Comment: '˜Wigan Warriors won't be the same without Shaun Wane'
Ever wondered what it must feel like, being a player on the receiving end of a Shaun Wane rocket? Try being a reporter who offends him!
My first encounter with Waney wasn’t a happy one.
His academy side had lost and, on top of my report, a sub-editor had written the headline ‘lame academy’ (back when ‘Fame Academy’ was on TV). The call came the following day.
Waney, quite bluntly, explained how his busted side of young first-year players had had a dig, and he thought the headline was unfair (it was).
It struck me then that he was looking out for his players.
He was giving his forthright, honest view and he did it without holding a grudge – qualities which would go on to underpin the success he has had at Wigan.
And what success.
Great Good Fridays, Old Trafford trips, Wembley, the World Club Challenge.
Let that last one hang for a minute. The World. Club. Challenge.
Only the club’s fourth title, their first since 1994 and their first on their home ground since a certain S.Wane was named man of the match in the 1987 decider.
After serving his hometown club as a player, he’d later return as a scout, a scholarship coach, academy coach, assistant coach – a role he took a pay-cut to accept – and then, for the last seven years, as head coach.
Part of the furniture? He has been part of the house.
Waney has a reputation as a hard-task master, but he is far more than a motivator, much more than just being capable of firing proverbial rockets up backsides.
Who said men can’t multi-task? He can spin plates with the best of them!
Looking back over his time in charge, of course he deserves credit for his level of consistency – every year he has won a trophy or reached a final – but he should take heart from the way he has done it, with young players promoted into his side, time and again.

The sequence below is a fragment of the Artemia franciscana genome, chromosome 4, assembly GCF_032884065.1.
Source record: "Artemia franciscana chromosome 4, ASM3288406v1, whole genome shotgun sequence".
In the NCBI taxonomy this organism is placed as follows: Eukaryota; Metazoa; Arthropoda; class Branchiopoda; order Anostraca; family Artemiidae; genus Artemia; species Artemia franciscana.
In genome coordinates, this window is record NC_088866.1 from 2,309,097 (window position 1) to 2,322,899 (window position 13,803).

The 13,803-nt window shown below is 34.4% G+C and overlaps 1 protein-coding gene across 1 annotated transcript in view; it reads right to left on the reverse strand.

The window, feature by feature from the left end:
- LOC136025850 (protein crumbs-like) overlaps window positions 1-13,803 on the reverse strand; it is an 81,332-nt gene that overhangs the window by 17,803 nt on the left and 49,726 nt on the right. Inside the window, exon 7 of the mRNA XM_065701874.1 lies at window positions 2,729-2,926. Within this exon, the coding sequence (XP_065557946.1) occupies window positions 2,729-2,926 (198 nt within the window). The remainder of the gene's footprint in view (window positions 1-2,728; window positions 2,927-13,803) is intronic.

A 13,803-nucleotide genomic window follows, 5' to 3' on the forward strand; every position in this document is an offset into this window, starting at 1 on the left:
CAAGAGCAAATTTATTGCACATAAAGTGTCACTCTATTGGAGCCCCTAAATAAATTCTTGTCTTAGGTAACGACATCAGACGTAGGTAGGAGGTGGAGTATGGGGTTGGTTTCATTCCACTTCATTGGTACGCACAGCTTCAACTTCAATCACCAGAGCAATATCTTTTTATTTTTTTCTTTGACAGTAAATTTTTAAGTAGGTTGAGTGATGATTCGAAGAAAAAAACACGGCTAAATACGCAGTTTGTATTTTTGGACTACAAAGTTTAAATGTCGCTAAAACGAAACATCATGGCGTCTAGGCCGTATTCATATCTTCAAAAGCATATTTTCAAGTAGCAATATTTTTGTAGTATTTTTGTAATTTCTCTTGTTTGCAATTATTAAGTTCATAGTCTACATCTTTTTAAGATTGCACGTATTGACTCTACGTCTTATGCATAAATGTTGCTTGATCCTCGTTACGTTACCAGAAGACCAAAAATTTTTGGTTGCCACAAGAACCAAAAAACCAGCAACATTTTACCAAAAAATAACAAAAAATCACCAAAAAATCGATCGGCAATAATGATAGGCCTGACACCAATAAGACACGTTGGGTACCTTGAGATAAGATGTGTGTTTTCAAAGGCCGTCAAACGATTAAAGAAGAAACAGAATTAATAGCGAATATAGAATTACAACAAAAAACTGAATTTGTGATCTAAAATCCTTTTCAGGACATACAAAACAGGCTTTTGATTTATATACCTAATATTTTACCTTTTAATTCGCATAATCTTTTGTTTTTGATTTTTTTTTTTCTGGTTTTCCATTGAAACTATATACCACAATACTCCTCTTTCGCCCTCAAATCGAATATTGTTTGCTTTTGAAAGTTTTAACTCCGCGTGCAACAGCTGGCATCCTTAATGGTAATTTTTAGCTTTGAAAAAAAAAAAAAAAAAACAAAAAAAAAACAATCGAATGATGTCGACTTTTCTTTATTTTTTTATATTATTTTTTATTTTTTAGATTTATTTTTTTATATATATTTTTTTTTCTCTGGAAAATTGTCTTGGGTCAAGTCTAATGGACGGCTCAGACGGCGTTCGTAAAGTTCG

When Blake Green left for the NRL, there were many, many fans calling for him to sign an experienced halfback. But he pinned his faith in George Williams... and stuck with him and worked with him through some early teething problems.
And now he is an England international.
Same story when Pat Richards departed, and a young winger named Joe Burgess, with just one senior game on his record, was handed the starting spot.
His record of polishing rough diamonds, from Ben Flower to John Bateman, is impressive.
But having spoken to him frequently over the years, what’s really impressed me has been his confidence.
Two seasons ago, after a late-season loss to Widnes, we sat in the kitchen of his Standish home (he fancies himself as a chef) and – I swear this is true – he said, “We won’t lose again this year.”
I believed him. You could tell he believed it himself. They went on to win five straight games, including the Grand Final.
He is nicknamed ‘Relentless’ by his staff for working at all hours.
It is well-earned. I won’t miss his 2am text messages, replying to queries (sent hours earlier) about injured players.
But I will miss his candour, wise-cracks and – of course – the success he has brought to the club.
And I am grateful for the access he has given, allowing me to bring behind-the-scenes features to our pages and our website.
He has delivered for Wigan, time and again.
Always with his heart worn on his face for 80 minutes, and a wide grin afterwards.
On his first day as head coach he described it as his ‘dream job’.
He used the same phrase this week.
His dream job.
And soon, it will all be over.
Whatever happens tomorrow, he can look back on his time as coach with a great deal of pride and satisfaction. He has certainly left his mark on his hometown club.
The place won’t be the same without him.